A fine symmetrical building designed by William Deane Butler. It was originally built as a market house and the ground floor is arcaded.

 

Construction of The Market House began in 1844 and was completed in 1846 at the expense of Thomas B Leonard, it replaced and earlier 18 century market house . The outside of the building has some beautiful features including:

  • Carved stone plaque with Barrett Leonard Crest
  • A Cartouche and date stone
  • The cornice detailing
  • The cast iron tympanums with the TL monogram

 The Market House had a cupola on the roof which unfortunately was removed sometime between 1920 - 1960  The upper floor served as a town hall and was also was used for public meetings and concerts including that of Mr Percy French in 1899. The lower floor served as a working market house and had wrought iron gates were we now see these fine windows. The Library set up there headquarters here on the 1st April 1928 in the upstairs room. The Library then moved downstairs in 1966 and remained there until 2008

Architect

William Deane Butler (d. 1857) Studied under Henry Aaron Baker at the Dublin Society Schools, and was a founding member of the Royal Institute of Architects in Ireland, as well as the Society of Irish Artists. An engineer as well as an architect, amongst his most important works is Amiens Street Station (now Connolly Station) as a terminus for the Drogheda and Dublin Railway Company. He also designed the Roman Catholic Cathedral for Kilkenny and Sligo Asylum.

The Rebuild

Alastair Coey Architects was appointed in March 2012 by Monaghan County Council, with support from The Heritage Council to prepare a Conservation and Management Plan for Clones Market House. The Market House once underpinned the economic life of the town and its immediate hinterland. Disused for some years, the Client Brief required a full heritage assessment, in the form of a Conservation Management Plan, to sensitively guide the creative adaptation of the building while taking account of its heritage value.

The Council appointed Alastair Coey Architects to implement a number of policies contained within the plan, including implementation of urgent repairs to prevent further deterioration of fabric. This first phase of restoration work was carried out in 2013-14, involving roof restoration, replacement of lead tapered gutters, external re-rendering and repointing.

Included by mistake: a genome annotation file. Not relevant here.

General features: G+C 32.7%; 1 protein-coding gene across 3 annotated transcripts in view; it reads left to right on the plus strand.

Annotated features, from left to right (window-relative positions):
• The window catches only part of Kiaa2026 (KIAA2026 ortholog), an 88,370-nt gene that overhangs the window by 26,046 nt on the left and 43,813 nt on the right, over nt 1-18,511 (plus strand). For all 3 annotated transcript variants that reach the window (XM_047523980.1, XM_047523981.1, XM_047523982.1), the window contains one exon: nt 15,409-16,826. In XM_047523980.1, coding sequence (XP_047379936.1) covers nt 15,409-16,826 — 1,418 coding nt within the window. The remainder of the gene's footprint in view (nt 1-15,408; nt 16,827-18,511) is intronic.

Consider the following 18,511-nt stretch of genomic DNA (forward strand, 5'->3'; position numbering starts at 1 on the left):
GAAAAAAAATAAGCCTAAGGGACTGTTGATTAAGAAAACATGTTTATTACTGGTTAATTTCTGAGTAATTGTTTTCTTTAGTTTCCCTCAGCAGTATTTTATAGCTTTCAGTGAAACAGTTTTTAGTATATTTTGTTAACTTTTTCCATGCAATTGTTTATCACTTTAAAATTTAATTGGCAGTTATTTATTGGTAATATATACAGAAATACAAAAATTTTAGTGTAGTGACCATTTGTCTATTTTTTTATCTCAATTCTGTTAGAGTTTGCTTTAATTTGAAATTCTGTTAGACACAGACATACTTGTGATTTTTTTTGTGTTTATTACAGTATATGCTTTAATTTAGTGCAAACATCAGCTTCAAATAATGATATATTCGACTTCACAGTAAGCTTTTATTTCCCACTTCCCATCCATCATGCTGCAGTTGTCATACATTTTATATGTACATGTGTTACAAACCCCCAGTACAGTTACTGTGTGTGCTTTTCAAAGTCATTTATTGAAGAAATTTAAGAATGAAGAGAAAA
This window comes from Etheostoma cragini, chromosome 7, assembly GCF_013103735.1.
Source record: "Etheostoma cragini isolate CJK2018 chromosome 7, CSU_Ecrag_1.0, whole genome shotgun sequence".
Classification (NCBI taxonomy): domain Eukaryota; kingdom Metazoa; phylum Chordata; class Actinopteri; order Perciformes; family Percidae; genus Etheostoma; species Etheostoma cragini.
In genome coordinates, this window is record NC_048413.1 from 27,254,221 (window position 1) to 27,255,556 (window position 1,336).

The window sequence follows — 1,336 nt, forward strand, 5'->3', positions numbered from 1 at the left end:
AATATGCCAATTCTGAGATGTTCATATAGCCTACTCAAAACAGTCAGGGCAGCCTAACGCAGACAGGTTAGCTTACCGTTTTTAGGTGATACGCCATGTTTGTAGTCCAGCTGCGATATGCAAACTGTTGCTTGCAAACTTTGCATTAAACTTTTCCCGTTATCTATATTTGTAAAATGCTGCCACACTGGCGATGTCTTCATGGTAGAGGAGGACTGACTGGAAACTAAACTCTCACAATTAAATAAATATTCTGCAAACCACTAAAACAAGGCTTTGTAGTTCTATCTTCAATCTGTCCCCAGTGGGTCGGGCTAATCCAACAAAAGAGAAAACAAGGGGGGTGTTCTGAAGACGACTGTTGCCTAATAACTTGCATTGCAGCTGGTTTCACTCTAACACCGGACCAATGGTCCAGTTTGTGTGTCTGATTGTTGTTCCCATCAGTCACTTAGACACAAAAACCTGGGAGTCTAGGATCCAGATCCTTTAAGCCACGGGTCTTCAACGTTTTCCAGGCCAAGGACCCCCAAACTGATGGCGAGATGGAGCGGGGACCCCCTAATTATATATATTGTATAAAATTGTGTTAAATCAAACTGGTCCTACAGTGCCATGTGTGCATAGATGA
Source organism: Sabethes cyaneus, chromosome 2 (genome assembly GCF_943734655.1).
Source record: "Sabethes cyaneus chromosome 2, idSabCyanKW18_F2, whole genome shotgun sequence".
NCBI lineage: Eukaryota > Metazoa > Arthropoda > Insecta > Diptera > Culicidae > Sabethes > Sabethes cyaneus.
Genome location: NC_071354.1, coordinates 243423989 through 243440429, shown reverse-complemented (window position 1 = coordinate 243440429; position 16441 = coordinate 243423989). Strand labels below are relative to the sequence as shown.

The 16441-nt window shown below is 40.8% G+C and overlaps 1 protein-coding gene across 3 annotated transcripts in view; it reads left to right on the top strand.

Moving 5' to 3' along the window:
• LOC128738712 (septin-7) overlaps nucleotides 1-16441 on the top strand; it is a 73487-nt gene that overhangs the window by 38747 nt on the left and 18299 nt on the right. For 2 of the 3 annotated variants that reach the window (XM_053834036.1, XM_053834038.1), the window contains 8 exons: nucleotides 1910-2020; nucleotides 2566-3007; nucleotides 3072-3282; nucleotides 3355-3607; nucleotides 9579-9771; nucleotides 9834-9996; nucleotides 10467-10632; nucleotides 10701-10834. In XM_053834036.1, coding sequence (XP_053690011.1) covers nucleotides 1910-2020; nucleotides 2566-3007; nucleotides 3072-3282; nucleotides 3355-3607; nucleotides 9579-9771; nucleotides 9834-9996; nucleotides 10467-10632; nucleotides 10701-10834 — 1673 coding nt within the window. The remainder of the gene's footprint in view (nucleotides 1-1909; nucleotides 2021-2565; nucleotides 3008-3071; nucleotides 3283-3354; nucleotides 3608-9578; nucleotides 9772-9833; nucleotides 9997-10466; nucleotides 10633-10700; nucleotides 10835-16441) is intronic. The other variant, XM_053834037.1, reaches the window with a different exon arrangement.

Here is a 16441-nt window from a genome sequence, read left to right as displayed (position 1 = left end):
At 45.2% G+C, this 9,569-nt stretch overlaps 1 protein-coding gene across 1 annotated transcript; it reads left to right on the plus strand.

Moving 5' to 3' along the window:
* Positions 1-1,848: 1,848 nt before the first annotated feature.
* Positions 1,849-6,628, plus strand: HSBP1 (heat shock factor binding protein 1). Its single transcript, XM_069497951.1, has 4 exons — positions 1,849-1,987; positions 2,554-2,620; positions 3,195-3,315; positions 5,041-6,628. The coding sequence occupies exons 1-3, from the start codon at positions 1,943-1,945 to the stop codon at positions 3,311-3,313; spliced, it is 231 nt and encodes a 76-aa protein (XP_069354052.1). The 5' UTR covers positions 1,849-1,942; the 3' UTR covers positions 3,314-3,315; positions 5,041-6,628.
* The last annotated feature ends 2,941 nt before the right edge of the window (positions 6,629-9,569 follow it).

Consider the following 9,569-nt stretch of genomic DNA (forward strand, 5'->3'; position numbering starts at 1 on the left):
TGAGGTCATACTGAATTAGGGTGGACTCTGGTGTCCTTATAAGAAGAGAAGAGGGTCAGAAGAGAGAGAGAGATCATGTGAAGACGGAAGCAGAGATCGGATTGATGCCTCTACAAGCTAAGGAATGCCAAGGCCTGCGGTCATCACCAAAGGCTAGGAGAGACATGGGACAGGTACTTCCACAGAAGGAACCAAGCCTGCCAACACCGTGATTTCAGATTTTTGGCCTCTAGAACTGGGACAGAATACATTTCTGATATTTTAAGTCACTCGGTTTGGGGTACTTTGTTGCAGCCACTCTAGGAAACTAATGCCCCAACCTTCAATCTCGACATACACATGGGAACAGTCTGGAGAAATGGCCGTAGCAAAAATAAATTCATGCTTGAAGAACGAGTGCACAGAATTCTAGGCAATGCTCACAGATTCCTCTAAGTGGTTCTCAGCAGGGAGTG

Ground floor works

  • Replacement of old windows which had been installed in the 1960’s
  • Moving of entrance alongside the Bank of Ireland
  • Partition walls to create the following
  • A council chamber which also can be used for local community groups to meet in, the chamber is beautifully designed
  • Open plan office
  • 2 sub offices
  • Reception area
  • Public toilet
  • Meeting room.
  • Down stairs offices are fitted with underground heating air conditioning and a heat recovery unit,

Back Stairs/landing

  • The back stairs have been restored to there formal glory and are one of the buildings finest features
  • To comply with health and safety a lift has been installed.
  • From the top landing we have a beautiful view of the Round Tower

Upstairs

  • The upstairs of the building has remained relatively unchanged
  • Windows frames are original but have been refurbished to hold double glazing
  • Coving and cornices remains virtually on touched. Some replacement works were carried out on the coving due to water damage
  • Doors and door surrounds are originals
  • The upstairs contains an open plan office, 2 sub offices a canteen and staff toilets.

Throughout the offices we have pictures from Monaghan County Museum depicting scenes from around the Municipal District. The entrance hall has an infographic of the GNR station in Clones, this was designed by local man Dan Kerr who sketched it from memory. The infographic was developed through a collaboration between Largy College, former GNR workers and other local groups. It was facilitated by Monaghan County Council. The cost of the refurbishment of the building is approximately €1.1million and was funded by Monaghan County Council